The European Commission has slapped an extra antitrust charge sheet against Credit Suisse for its involvement in the manipulation of foreign exchange (forex) markets, according to a Bloomberg report.
The Swiss lender confirmed the fresh charges in addition to the earlier charges, which were introduced in July 2018 for sharing crucial market-related information in chatrooms. However, the bank denied all allegations against it.
“Credit Suisse continues to believe that it did not engage in any systemic conduct in the FX markets which violated the European Union’s competition rules, and is contesting the EC’s case,” the bank said in a statement.
The EU regulator’s original allegations named several major banks for their part in manipulating the currency benchmarks. Though most of the lenders settled with the regulator, Credit Suisse remains adamant pushing its innocence.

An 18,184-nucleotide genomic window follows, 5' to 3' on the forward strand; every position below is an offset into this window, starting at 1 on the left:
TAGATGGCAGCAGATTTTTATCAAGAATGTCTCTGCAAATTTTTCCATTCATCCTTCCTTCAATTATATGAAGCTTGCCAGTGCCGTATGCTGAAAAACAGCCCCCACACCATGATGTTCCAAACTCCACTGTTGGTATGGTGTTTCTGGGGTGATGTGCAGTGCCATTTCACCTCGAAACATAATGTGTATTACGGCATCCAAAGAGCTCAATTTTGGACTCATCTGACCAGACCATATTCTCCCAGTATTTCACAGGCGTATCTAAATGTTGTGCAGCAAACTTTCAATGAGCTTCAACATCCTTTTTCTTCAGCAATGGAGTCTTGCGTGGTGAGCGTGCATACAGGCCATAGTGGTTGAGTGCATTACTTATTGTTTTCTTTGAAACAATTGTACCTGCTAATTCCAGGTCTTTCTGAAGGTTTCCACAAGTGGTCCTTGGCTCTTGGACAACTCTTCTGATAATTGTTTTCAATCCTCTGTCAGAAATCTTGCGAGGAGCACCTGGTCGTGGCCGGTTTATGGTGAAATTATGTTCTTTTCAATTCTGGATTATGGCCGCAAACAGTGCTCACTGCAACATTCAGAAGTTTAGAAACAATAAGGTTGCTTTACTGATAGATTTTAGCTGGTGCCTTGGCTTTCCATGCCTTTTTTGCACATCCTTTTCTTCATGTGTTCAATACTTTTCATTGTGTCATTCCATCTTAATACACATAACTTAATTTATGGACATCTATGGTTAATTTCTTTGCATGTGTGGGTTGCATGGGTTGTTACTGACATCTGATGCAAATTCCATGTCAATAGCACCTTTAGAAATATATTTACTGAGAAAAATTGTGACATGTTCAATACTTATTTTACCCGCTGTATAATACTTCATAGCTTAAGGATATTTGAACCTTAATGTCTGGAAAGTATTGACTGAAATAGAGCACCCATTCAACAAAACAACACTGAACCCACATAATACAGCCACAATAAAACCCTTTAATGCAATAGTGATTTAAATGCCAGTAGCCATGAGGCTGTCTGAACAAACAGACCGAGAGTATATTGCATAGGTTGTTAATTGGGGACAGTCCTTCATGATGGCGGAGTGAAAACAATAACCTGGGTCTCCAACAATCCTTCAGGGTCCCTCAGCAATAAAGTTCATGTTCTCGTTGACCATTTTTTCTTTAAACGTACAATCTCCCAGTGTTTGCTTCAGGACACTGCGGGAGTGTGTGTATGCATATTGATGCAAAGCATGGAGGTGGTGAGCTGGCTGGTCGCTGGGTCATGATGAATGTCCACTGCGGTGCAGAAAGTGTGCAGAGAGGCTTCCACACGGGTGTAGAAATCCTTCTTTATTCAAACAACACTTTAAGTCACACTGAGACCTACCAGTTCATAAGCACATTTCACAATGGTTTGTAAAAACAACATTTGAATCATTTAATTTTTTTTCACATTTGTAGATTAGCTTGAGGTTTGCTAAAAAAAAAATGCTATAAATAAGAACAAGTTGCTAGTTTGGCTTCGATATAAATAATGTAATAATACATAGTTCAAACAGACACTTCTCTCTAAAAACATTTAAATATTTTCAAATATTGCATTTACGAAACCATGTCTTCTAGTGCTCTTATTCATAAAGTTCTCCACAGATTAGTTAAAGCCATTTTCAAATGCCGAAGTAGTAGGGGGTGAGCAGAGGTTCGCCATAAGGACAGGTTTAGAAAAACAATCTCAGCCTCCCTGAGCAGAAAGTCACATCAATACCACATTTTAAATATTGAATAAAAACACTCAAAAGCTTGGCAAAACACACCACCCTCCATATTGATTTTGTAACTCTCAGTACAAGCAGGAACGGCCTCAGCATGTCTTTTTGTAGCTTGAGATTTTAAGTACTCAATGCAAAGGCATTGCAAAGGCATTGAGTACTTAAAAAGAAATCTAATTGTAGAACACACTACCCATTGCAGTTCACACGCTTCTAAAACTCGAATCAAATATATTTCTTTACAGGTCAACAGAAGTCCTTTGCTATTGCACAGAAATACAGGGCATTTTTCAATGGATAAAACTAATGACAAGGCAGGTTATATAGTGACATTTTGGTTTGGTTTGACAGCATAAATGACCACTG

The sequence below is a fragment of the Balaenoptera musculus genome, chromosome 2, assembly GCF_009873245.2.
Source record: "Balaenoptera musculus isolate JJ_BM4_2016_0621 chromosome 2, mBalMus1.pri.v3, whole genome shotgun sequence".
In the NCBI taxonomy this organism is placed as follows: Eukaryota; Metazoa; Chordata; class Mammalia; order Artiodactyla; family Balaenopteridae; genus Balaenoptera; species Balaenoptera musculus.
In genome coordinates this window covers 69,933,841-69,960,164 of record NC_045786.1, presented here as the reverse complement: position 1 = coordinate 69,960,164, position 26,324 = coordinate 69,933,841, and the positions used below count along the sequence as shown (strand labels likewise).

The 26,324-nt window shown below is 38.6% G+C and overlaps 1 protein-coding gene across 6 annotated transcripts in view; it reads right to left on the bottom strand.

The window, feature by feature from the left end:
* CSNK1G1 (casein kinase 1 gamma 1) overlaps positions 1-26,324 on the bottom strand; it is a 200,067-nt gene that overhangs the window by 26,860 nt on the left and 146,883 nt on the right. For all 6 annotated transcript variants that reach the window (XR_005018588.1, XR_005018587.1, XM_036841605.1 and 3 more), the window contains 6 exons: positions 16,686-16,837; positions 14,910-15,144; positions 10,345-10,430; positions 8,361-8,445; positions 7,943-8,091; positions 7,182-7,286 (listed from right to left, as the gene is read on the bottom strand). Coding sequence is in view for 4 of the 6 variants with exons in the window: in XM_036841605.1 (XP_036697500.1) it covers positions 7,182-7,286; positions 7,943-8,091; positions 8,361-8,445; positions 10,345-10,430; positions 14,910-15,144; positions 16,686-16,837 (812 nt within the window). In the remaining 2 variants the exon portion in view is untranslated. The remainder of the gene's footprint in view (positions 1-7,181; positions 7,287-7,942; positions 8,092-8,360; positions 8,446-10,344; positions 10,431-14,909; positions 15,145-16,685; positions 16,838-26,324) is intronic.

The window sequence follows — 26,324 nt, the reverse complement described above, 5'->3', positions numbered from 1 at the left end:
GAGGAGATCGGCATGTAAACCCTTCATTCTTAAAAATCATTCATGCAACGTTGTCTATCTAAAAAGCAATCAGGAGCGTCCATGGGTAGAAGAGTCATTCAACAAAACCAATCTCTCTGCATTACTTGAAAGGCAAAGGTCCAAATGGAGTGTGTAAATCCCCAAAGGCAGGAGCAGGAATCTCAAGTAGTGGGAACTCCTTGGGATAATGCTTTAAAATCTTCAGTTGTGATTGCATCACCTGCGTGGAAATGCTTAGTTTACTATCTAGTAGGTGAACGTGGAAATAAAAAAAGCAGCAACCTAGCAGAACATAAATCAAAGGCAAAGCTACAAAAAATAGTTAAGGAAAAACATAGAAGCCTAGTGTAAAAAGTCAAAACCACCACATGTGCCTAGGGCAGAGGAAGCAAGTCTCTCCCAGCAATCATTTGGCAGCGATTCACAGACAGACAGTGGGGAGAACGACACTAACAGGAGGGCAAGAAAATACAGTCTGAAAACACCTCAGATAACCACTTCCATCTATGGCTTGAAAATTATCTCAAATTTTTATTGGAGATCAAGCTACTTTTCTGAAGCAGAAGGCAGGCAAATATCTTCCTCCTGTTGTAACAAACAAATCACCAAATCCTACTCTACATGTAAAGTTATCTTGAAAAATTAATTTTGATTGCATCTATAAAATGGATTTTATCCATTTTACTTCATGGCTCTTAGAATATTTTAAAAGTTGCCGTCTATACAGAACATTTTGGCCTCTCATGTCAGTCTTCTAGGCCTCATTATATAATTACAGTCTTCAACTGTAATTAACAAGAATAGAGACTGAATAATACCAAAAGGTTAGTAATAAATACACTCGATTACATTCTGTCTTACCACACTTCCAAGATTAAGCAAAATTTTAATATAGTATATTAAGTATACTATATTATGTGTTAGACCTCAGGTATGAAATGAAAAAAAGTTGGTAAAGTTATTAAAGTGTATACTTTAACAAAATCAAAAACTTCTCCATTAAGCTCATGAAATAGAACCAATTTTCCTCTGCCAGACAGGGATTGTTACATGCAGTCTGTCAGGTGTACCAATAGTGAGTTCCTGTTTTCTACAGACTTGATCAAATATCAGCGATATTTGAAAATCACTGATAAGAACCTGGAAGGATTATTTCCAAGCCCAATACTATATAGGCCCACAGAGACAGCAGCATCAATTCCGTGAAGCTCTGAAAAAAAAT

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The recently brought charges against the Swiss bank will further delay the final investigation report.
The FX Cartel
More than a dozen major multinational banking giants were accused of rigging the forex currency benchmark rates between 2003 and 2013, which is a market with daily volumes of multi-trillion dollars.
These banks are now facing probes in multiple jurisdictions. While many investment funds already moved against the banks in a London court, a US court allowed institutional investors to pursue a class-action lawsuit against 15 major banks for rigging forex rates.
Though the investigation is still ongoing, five banks, including Citi, Barclays and JPMorgan, paid $1.3 billion in fines to the EU antitrust regulator as a part of their settlement in 2019 for probes in only two chat rooms.
The activities of the so-called forex cartel could be massive as a defendant lawyer recently alleged that traders might have used around 200 chat rooms for coordinating in FX market manipulation.